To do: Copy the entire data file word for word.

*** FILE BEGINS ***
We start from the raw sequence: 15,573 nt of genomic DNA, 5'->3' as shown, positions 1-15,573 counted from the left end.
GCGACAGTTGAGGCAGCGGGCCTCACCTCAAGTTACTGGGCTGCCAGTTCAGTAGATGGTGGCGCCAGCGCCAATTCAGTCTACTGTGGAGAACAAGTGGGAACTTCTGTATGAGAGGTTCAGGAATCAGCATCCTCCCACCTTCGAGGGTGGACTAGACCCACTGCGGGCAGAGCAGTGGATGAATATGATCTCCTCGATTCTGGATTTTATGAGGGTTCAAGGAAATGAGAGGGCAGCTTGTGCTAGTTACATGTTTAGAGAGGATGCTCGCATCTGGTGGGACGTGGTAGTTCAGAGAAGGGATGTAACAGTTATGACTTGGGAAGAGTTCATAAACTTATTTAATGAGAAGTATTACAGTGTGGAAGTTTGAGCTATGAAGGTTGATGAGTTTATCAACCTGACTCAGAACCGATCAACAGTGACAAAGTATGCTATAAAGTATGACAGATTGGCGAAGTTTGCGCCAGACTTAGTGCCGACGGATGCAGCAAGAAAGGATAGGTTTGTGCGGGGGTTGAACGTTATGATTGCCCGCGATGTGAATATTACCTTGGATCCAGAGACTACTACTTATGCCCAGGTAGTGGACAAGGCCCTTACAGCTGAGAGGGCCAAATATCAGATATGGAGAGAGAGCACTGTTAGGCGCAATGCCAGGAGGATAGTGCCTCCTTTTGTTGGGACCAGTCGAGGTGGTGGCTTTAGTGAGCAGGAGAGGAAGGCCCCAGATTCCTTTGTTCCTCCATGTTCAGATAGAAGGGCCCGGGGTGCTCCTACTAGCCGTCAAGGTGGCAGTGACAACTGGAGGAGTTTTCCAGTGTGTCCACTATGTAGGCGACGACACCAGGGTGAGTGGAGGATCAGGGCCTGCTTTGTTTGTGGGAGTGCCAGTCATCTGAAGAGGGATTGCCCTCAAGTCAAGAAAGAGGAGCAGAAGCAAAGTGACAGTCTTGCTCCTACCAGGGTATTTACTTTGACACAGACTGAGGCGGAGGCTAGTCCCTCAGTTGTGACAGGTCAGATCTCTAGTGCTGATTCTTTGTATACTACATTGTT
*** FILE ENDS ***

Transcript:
We start from the raw sequence: 15,573 nt of genomic DNA, 5'->3' as shown, positions 1-15,573 counted from the left end.
GCGACAGTTGAGGCAGCGGGCCTCACCTCAAGTTACTGGGCTGCCAGTTCAGTAGATGGTGGCGCCAGCGCCAATTCAGTCTACTGTGGAGAACAAGTGGGAACTTCTGTATGAGAGGTTCAGGAATCAGCATCCTCCCACCTTCGAGGGTGGACTAGACCCACTGCGGGCAGAGCAGTGGATGAATATGATCTCCTCGATTCTGGATTTTATGAGGGTTCAAGGAAATGAGAGGGCAGCTTGTGCTAGTTACATGTTTAGAGAGGATGCTCGCATCTGGTGGGACGTGGTAGTTCAGAGAAGGGATGTAACAGTTATGACTTGGGAAGAGTTCATAAACTTATTTAATGAGAAGTATTACAGTGTGGAAGTTTGAGCTATGAAGGTTGATGAGTTTATCAACCTGACTCAGAACCGATCAACAGTGACAAAGTATGCTATAAAGTATGACAGATTGGCGAAGTTTGCGCCAGACTTAGTGCCGACGGATGCAGCAAGAAAGGATAGGTTTGTGCGGGGGTTGAACGTTATGATTGCCCGCGATGTGAATATTACCTTGGATCCAGAGACTACTACTTATGCCCAGGTAGTGGACAAGGCCCTTACAGCTGAGAGGGCCAAATATCAGATATGGAGAGAGAGCACTGTTAGGCGCAATGCCAGGAGGATAGTGCCTCCTTTTGTTGGGACCAGTCGAGGTGGTGGCTTTAGTGAGCAGGAGAGGAAGGCCCCAGATTCCTTTGTTCCTCCATGTTCAGATAGAAGGGCCCGGGGTGCTCCTACTAGCCGTCAAGGTGGCAGTGACAACTGGAGGAGTTTTCCAGTGTGTCCACTATGTAGGCGACGACACCAGGGTGAGTGGAGGATCAGGGCCTGCTTTGTTTGTGGGAGTGCCAGTCATCTGAAGAGGGATTGCCCTCAAGTCAAGAAAGAGGAGCAGAAGCAAAGTGACAGTCTTGCTCCTACCAGGGTATTTACTTTGACACAGACTGAGGCGGAGGCTAGTCCCTCAGTTGTGACAGGTCAGATCTCTAGTGCTGATTCTTTGTATACTACATTGTT